Watching The Post tossed me into my own personal Wayback Machine.
Tom Hanks as managing editor Ben Bradlee and Meryl Streep as owner/publisher Katherine Graham might as well have been speaking directly to me.
Once upon a time, they did.
Romanticize those short encounters with a copy aide from the sports department circa 1978/79 I will.
Kay Graham, as they call her in this film timed a few years prior to my short career at the downtown D.C. daily I was honored to toil for while a journalism student at the nearby University of Maryland, loomed in the lobby as elegant, stately, a grand dame of this Publishing Palace. A shy smile and tentative Hello Ma’am was the most I could muster as we both got in the elevator, is what my memory brings back these many decades later. Her gracious glance back and returned salutation will not be forgotten.
Now Ben Bradlee, he was a wise, tough, cuss who considered the sports department part of his turf. When I had my feet up on a desk watching a TV up high tuned to a Washington Bullets basketball game during a down minute one night, he thought nothing of sliding in next to me and putting his shoes up next to mine and asking me the state of the proceedings. I don’t remember who was ahead, but I do recall my thrill at sharing the same air as this guy who had been ears deep in Watergate. And, yes, the publishing of the Pentagon Papers.
My review of The Post comes here tomorrow.
Until then, though, I’ll leave you with the thought that because of what they did that memorable night in the film, another wise editor, a chap by the name of Leonard Shapiro, was able to send me out on a little feature assignment one weekend day, to a hockey rink in the suburbs of Northern Virginia. I watched a Senior Men’s hockey league skate up and down and love every second of it, returned to the office, crafted my piece about the 50-plus players, and turned it over to Shapiro for editing.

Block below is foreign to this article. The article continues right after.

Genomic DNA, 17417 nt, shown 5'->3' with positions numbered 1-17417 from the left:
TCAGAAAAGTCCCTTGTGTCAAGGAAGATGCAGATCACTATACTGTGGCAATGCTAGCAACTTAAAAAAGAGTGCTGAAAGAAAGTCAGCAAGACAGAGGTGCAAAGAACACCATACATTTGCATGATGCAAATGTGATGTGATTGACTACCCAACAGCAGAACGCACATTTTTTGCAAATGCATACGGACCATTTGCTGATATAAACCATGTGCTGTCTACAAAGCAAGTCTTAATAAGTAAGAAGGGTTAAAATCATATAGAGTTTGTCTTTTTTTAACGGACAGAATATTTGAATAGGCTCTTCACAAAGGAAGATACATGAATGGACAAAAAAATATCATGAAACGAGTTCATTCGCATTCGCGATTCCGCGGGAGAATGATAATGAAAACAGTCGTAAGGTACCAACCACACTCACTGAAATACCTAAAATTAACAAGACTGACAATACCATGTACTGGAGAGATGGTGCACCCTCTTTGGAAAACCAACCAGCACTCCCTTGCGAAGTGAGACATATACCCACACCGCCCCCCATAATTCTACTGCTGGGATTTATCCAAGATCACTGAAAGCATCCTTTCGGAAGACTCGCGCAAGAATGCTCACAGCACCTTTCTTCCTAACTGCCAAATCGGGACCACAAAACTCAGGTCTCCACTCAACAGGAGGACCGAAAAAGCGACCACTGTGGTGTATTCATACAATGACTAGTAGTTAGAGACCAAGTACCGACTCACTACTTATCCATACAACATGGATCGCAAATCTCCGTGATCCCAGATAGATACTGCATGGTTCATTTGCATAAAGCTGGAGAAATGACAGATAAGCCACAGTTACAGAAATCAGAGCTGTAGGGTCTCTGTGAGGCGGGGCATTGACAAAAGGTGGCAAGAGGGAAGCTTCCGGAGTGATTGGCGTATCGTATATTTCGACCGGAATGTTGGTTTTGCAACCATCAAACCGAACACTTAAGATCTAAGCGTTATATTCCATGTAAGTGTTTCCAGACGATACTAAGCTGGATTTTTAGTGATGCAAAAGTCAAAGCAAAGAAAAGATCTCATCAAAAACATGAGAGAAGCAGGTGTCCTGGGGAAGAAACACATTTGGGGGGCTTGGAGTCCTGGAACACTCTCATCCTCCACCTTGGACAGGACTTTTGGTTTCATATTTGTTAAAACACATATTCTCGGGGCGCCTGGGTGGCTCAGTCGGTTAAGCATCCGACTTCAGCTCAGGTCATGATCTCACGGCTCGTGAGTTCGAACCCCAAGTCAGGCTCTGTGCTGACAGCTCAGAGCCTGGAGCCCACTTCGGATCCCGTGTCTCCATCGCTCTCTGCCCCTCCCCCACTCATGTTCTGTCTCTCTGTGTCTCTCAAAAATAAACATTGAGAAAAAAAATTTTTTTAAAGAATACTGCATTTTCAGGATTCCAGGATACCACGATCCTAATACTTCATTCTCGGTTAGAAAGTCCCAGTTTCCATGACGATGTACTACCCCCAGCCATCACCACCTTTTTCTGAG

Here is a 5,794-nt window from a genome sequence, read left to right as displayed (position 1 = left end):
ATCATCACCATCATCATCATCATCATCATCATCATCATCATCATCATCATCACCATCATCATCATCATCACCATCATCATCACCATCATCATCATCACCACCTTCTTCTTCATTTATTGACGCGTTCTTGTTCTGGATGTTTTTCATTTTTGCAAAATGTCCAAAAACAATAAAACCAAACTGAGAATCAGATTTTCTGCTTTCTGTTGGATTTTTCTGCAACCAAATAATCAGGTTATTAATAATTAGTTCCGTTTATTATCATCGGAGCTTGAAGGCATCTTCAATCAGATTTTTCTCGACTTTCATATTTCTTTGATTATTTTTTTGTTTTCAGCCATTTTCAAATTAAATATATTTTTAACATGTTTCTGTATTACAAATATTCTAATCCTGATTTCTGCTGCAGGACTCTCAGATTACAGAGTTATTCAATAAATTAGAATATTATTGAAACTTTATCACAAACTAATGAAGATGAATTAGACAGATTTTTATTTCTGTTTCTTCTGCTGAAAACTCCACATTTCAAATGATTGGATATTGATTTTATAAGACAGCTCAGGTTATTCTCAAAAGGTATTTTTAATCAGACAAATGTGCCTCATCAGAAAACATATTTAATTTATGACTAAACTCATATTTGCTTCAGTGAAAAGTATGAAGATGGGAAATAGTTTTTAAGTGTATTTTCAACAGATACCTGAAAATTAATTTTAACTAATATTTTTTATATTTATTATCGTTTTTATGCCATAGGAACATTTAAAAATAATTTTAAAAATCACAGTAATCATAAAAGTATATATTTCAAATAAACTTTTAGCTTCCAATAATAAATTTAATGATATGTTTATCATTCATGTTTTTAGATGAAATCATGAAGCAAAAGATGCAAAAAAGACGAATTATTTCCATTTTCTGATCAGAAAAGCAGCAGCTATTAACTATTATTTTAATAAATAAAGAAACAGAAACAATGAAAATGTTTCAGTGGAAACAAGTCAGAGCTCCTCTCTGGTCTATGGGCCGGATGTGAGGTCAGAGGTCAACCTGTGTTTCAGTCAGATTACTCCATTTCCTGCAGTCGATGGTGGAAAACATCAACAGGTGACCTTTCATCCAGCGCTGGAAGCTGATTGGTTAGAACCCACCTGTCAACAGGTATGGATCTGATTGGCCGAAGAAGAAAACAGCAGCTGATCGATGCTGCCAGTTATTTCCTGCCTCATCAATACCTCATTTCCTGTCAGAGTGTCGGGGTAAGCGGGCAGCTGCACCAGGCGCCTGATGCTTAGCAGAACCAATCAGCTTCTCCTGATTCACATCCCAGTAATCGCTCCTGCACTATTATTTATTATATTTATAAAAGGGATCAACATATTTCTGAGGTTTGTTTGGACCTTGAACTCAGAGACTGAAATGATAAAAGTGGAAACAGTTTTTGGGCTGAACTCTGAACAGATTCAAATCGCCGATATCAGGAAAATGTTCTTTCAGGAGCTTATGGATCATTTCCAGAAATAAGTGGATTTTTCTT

I was proud of my lead.
The boys were up for this one.
He read it. Scratched his head. Grabbed his pencil. Made some marks. Handed it back to me.
My lead now read:
The boys of winters past were up for this one.
He’d nudged the buzz of Roger Kahn’s big book Boys of Summer into my little story with the addition of three little words. Genius.
Yeah, I learned a lot in my time at The Post.
My immediate boss in the sports department, Mike Trilling, did so much to help me secure my first real job at the small paper in suburban Maryland upon my graduation.
Then after four years there, I moved on to Syracuse and the big daily, where I obeyed the ink in my blood for 30 more years.
Long live the real news from good, hard journalism. May no politics every quash it.